Duality is emphasized symbolically throughout this myth. The obvious example is in spring and winter, with spring emphasizing youth, happiness, and rebirth, while winter shows Demeter as a sad, old crone, and death of the crops. The goddess Persephone herself is a great example of duality. She is at once Kore, child goddess of grain, youthful and joyous at the feet of her mother, and Persephone, Queen of the Underworld, grim and terrifying at the side of her husband. Duality not only discusses, in Campbell’s view, a reference to before the transcendent entered into the field of time, and the balance required for a full life, but also the common human belief that to understand, appreciate, and experience the good, one must also experience the bad.
Campbell, J. (1988). The Power of Myth. New York: MJF Books.
Moro, P. & Myers, J. (2010). Magic, Witchcraft, and Religion: A Reader in the Anthropology of Religion. Eighth edition. New York: McGraw-Hill.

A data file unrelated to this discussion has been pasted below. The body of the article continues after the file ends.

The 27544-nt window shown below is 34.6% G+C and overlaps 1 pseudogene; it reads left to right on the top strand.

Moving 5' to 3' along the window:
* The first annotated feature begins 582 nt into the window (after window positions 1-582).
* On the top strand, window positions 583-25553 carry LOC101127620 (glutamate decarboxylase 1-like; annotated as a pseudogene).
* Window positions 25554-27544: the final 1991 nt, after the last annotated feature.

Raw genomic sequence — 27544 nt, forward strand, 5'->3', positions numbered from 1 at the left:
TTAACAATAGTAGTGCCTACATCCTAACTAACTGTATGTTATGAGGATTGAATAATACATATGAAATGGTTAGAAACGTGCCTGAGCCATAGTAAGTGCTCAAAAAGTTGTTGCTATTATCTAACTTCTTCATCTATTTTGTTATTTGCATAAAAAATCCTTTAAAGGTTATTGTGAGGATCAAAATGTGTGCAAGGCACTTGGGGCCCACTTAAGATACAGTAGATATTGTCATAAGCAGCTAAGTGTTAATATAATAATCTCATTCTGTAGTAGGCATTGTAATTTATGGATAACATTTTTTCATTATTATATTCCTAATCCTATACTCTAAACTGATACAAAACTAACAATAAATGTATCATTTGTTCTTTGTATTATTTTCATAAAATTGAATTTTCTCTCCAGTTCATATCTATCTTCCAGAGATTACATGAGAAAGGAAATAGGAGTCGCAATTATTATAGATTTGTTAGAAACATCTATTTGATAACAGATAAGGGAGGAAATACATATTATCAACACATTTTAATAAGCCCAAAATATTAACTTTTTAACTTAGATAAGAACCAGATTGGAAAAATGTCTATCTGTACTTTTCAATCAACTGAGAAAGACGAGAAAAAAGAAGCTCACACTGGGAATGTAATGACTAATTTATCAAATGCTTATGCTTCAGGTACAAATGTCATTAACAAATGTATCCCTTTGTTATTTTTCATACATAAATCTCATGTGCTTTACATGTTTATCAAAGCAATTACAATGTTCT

Strong, L. (n.d.). The Myth of Persephone: Greek Goddess of the Underworld. Retrieved June 30, 2012 from http://www.mythicarts.com/writing/Persephone.html
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Kwakwaka’wakw: Masks of Our Ancestors
“At the beginning of the world, a bird flew down from the sky and sat on the beach near Tsaxis (Fort Rupert). The bird took off its mask and became a man. His name was ‘Namugwis, and he became the founder of an important family of the Kwagu╪” (Umista, n.d., Ṫseka Animal Masks: Xisiwe’ Wolf). If there is one recurring element of Kwakwaka’wakw myth, it is the ability to transform animals to men and men to animals by removing and donning masks. The stylized appearance of the masks is also used in family totem poles, describing the animal ancestor that founded the family. This everyday appearance of the supernatural is not relegated to the artwork of the Kwakwaka’wakw. They live in a world filled with spirituality as demonstrated by the way they treat their food, the structure of their families and government, and the ceremonies and rituals they take part in.